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Using Twitter and Facebook in Adverse Event Situations

Twitter in crisis communications

Put Twitter in your crisis communications plan.

Dear Mr. Communicator: We’re a large nonprofit organization with a crisis communications plan written in the pre-Twitter era. How can we incorporate Twitter into our handling of adverse events?  a cautious PR exec

Dear Cautious:

You have an alert, well-trained staff and a detailed crisis communications plan. Here are some suggested tweaks about tweets.

In the examples below, I’m using ORG and Organization as the hypothetical name of your group.

Preparing to use social media a communications crisis

Ensure that key staff members and your leadership have their own Twitter accounts. These don’t need to be actual personal accounts, but they could have usernames like ORG_communications and ORG_advocacy, etc.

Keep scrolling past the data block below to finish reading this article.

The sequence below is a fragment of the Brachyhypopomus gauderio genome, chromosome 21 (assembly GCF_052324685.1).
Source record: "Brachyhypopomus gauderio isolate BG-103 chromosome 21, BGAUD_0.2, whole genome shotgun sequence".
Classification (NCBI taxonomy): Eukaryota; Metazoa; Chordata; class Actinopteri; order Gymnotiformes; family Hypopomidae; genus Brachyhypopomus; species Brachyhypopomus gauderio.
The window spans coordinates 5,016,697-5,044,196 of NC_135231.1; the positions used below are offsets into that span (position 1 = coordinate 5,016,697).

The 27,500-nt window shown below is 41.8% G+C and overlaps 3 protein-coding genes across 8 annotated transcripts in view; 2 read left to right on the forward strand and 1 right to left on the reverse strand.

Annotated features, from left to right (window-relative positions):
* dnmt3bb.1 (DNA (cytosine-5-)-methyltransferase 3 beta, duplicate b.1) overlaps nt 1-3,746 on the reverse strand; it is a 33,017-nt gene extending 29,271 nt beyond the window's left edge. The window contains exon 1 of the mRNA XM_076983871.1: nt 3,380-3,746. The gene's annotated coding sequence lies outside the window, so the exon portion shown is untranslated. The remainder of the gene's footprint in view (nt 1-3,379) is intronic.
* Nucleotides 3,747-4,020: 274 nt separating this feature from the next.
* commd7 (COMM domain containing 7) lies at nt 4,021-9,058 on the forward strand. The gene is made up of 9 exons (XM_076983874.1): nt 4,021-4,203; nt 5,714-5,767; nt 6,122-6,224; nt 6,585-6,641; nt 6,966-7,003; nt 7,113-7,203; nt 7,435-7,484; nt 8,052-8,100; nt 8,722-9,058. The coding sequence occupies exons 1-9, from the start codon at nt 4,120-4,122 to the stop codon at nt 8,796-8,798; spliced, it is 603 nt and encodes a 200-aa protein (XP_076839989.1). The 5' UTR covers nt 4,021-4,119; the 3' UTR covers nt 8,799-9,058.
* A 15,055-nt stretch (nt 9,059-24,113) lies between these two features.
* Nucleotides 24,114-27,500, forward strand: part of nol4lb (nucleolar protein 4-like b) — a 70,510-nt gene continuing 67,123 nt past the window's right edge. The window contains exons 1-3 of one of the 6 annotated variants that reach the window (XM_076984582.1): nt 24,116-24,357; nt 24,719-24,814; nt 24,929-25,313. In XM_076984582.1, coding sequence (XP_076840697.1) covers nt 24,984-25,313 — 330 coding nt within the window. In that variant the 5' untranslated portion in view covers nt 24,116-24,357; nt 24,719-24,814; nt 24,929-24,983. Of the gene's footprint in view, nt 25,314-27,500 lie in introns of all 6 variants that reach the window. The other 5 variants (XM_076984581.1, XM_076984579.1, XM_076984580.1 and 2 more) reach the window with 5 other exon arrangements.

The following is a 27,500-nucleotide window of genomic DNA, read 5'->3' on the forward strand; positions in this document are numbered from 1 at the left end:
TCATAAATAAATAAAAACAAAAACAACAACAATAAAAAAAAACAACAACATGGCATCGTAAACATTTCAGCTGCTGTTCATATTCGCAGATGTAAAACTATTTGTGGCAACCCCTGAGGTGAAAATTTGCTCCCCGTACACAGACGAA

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Core Concept: Key Ingredient for Blogs, Facebook and More

Dear Mr. Communicator: Should I blog? Should I be on Twitter? — an executive looking for inspiration

Use your Fundamental Idea as the key ingredient, whether the recipe is for a blog, a website a company brochure or a white paper. If you get this right, you deserve latkes — potato pancakes — with applesauce (lower left).

When clients ask me these questions, the answer is almost always, “do you have something to say?” In other words, if you don’t have a message — a Core Concept — it’s fairly useless to worry about how you’ll deliver it.